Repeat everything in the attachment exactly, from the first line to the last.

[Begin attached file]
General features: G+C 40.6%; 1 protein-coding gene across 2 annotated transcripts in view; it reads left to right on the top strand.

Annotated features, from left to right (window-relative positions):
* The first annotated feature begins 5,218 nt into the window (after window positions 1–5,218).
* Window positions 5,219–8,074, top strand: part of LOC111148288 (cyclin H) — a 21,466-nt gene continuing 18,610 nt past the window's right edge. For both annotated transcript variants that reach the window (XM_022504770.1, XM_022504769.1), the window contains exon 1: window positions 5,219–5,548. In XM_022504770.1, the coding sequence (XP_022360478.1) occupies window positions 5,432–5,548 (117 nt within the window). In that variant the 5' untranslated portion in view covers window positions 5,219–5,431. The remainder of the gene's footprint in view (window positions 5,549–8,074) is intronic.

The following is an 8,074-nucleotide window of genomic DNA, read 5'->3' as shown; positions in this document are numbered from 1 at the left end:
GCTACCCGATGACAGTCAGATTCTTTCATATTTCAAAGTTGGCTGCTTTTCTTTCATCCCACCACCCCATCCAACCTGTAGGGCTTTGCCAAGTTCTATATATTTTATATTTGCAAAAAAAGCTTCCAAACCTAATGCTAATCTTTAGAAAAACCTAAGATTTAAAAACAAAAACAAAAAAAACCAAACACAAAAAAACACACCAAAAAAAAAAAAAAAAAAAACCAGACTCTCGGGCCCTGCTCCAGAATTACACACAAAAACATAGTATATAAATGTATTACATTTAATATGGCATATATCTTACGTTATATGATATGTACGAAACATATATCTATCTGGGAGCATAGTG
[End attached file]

General features: G+C 40.6%; 1 protein-coding gene across 2 annotated transcripts in view; it reads left to right on the top strand.

Annotated features, from left to right (window-relative positions):
* The first annotated feature begins 5,218 nt into the window (after window positions 1–5,218).
* Window positions 5,219–8,074, top strand: part of LOC111148288 (cyclin H) — a 21,466-nt gene continuing 18,610 nt past the window's right edge. For both annotated transcript variants that reach the window (XM_022504770.1, XM_022504769.1), the window contains exon 1: window positions 5,219–5,548. In XM_022504770.1, the coding sequence (XP_022360478.1) occupies window positions 5,432–5,548 (117 nt within the window). In that variant the 5' untranslated portion in view covers window positions 5,219–5,431. The remainder of the gene's footprint in view (window positions 5,549–8,074) is intronic.

The following is an 8,074-nucleotide window of genomic DNA, read 5'->3' as shown; positions in this document are numbered from 1 at the left end:
GCTACCCGATGACAGTCAGATTCTTTCATATTTCAAAGTTGGCTGCTTTTCTTTCATCCCACCACCCCATCCAACCTGTAGGGCTTTGCCAAGTTCTATATATTTTATATTTGCAAAAAAAGCTTCCAAACCTAATGCTAATCTTTAGAAAAACCTAAGATTTAAAAACAAAAACAAAAAAAACCAAACACAAAAAAACACACCAAAAAAAAAAAAAAAAAAAACCAGACTCTCGGGCCCTGCTCCAGAATTACACACAAAAACATAGTATATAAATGTATTACATTTAATATGGCATATATCTTACGTTATATGATATGTACGAAACATATATCTATCTGGGAGCATAGTG